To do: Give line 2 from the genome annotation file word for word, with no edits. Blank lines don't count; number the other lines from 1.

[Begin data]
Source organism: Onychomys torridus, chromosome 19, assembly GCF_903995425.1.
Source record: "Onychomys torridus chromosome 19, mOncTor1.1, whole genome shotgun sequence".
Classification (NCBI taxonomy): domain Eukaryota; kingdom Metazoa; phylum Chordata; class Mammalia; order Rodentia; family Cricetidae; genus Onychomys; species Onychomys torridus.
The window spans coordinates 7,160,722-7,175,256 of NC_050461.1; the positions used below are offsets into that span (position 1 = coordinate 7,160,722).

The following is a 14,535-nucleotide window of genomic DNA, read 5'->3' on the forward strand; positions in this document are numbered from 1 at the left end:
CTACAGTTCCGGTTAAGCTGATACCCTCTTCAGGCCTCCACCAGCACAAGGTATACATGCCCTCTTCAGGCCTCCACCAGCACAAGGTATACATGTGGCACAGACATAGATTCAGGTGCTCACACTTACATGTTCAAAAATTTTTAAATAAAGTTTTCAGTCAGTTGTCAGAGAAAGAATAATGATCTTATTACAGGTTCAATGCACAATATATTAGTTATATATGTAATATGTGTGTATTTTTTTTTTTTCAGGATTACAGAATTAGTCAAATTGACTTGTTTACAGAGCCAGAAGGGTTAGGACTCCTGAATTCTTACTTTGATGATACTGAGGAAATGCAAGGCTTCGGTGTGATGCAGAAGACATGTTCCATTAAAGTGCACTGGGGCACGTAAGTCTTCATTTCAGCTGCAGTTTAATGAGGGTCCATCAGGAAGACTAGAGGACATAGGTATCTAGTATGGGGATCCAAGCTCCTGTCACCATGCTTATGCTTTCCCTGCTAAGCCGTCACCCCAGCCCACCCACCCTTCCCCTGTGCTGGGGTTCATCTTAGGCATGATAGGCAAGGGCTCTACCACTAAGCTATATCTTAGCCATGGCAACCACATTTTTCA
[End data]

Source record: "Onychomys torridus chromosome 19, mOncTor1.1, whole genome shotgun sequence".